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Small victories in transparency

Posted in Blog by saraburke on February 27, 2014

 The work of the Public Accounts Committee may finally lead to some proper oversight of how our health system operates. Here is my column  from Medical Independent from 6 February 2014. Obviously, the €750,000 pay-off to Mr Paul Kiely, ex-CEO of the Central Remedial Clinic (CRC), dominated proceedings at the Public Accounts Committee (PAC) on 16 January 2014. Especially as Mr Kiely had appeared before the same committee in December admitting a generous pension pot of €200,000, over half a million short of what he actually got.

St Vincent’s Healthcare Group (SVHG) appeared that afternoon and although this session was lower key, there were also some less explosive, but equally interesting revelations.

After years of questioning and denial about breaching public sector pay rules, SVHG issued a statement late on 23 December 2013, that Mr Nicky Jermyn, the group CEO is being paid a total of €293,000. This is well above the Government’s pay cap of €200,000. The €293,000 is made up of €136,000 of public money, €136,000 privately funded and a €20,000 car allowance.

The St Vincent’s board chairman, Mr Noel Whelan, insisted at the PAC that they issued their statement in the ‘public interest’, against legal ad-vice from their senior counsel, Mr Michael McDowell. At the same time they insisted that they “were compliant” with public pay policy, because the top-ups came from private funds. Much of the PAC’s attention was on this high salary and how he could be CEO of a public hospital as well as a private hospital and the group CEO.

Mr Whelan told the committee that the board had set up a new “public interest” sub-committee and that they had now “entered a process with the HSE” through which they believed the additional pay issues of four staff would be resolved, in the near future. St Vincent’s board had already decided to separate the two roles of public hospital CEO and St Vincent’s group CEO.

Yet, despite three hours of heated discussion, many outstanding issues remain – under the new arrangement would the public hospital CEO be reporting to the group CEO, outside of all public accountability structures? Can the group CEO work in the public interest as well as overseeing the private hospital?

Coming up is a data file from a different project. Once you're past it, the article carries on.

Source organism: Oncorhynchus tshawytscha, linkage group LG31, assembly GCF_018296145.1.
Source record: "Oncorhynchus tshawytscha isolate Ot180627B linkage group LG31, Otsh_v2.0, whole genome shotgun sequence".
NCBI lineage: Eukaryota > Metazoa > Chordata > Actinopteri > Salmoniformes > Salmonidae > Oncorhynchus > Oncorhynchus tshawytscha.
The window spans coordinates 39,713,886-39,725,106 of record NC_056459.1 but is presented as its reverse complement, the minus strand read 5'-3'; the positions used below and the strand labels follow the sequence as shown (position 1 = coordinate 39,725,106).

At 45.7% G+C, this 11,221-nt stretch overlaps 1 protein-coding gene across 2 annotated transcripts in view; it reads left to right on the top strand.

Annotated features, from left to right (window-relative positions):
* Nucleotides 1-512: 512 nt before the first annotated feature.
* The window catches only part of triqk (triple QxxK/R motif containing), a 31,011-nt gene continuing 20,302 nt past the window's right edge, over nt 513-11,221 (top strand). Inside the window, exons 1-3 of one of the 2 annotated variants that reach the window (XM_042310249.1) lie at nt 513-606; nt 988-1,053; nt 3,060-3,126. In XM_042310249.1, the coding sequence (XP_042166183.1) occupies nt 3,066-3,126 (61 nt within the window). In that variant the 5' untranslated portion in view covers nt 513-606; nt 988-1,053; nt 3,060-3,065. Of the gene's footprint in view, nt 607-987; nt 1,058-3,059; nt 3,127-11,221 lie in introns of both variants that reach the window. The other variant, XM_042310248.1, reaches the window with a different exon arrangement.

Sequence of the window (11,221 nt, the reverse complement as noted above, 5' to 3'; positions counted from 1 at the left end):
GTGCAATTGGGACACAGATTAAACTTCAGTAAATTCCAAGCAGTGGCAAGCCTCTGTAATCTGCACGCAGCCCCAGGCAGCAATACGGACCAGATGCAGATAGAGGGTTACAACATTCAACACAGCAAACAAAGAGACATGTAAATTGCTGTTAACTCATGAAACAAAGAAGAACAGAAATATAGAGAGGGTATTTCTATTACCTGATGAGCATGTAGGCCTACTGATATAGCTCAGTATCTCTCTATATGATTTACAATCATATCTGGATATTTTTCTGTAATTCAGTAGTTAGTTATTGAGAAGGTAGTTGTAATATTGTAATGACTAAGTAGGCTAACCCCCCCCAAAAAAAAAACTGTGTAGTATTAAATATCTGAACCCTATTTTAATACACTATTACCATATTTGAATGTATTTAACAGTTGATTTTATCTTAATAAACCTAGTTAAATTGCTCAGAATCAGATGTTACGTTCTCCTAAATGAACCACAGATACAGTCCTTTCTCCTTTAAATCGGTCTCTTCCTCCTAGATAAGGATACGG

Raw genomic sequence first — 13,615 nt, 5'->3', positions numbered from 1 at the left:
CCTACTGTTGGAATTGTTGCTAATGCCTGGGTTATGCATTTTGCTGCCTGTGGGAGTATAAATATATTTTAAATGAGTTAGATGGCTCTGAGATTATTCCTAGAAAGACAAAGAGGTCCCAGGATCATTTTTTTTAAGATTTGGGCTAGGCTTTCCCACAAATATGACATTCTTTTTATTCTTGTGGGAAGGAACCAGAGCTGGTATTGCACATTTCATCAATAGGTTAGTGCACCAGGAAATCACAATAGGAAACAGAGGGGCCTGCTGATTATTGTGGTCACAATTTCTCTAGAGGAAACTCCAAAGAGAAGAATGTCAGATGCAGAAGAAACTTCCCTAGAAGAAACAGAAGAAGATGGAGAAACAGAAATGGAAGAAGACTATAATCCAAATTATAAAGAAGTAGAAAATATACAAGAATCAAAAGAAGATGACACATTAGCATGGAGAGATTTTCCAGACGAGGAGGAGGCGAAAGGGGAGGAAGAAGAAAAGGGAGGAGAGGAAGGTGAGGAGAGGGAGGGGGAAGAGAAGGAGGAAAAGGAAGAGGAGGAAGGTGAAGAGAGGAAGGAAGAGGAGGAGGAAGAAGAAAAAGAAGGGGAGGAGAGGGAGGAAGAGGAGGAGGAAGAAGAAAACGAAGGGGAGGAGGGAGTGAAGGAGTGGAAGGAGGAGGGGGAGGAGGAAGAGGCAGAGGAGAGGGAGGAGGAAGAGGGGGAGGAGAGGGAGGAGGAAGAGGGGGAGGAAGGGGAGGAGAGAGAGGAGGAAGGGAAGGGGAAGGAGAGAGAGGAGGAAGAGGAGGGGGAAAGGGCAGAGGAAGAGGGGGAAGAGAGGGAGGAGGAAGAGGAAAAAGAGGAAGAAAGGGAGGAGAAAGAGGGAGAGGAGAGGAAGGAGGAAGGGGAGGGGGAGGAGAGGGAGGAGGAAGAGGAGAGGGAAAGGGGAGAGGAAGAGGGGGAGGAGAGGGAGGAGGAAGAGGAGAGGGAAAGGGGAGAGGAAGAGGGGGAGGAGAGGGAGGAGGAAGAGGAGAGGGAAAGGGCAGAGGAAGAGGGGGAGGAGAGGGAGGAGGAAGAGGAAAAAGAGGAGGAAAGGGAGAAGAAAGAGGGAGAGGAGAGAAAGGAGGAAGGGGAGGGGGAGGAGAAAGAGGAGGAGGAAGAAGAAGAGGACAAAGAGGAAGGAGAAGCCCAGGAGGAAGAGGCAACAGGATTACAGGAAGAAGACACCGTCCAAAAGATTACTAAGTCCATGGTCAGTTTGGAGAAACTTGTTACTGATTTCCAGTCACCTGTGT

Other important issues also emerged. The non-compliance of hospital consultants working across public and private hospitals in the group was also raised. Group CEO, Mr Jermyn said they were “in compliance with the consultants’ contract”. However, the HSE disagreed. Under the current contract, only those with B* contracts can practice in private hospitals outside of the public hospital, such as St Vincent’s Private Hospital. However, Mr Jermyn implied the opposite – that all those with type B contracts could practice across the two hospitals. Fewer than 10 out of 200 consultants in the group have public only, type A contracts. That means 190 consultants have B or B* contracts or the old type 2 contracts. But there was no clarity on how many type B contracts consultants there are and no acknowledgement that they are breaking their contract. When subsequent clarification was sought, St Vincent’s “are not elaborating on remarks at PAC” was the response.

Details were also given on perennial money makers that are hospital car parks. Their “public car park” brings in €2 million per year, which they said is used to pay operating expenses, pay off capital and loans. SVHG set up a special purpose vehicle to build the public car park on site in 2001. This was financed by a term loan from Ulster Bank of €20 million and a €4 million ‘grant’ from the Department of Health. The public car park management is outsourced. The car park is there 13 years, so it would be interesting to know what happens when the loan is paid off, where does the €2 million from public car park go – to the group or the public hospital?

It also emerged that the SVHG used the assets of the public hospital to leverage funds for building the new private hospital in 2009/10. It was clarified that there is now no financial exposure for the State.

All the issues raised at the PAC are symptomatic of the State’s failure to provide such services (whether disability or hospital care) and their willingness to contract them out to voluntary providers without sufficient checks and balances in place. The issues that were raised are also indicative of the complicated public and private provision of hospital care in Ireland that the Department of Health and ministers have willingly overseen for decades.

St Vincent’s, CRC and numerous others face many more questions from the PAC on these and other issues. Responses so far from the Health Minister and the HSE suggest that perhaps for the first time, these thorny problems in Irish healthcare will finally be dealt with. And about time too.

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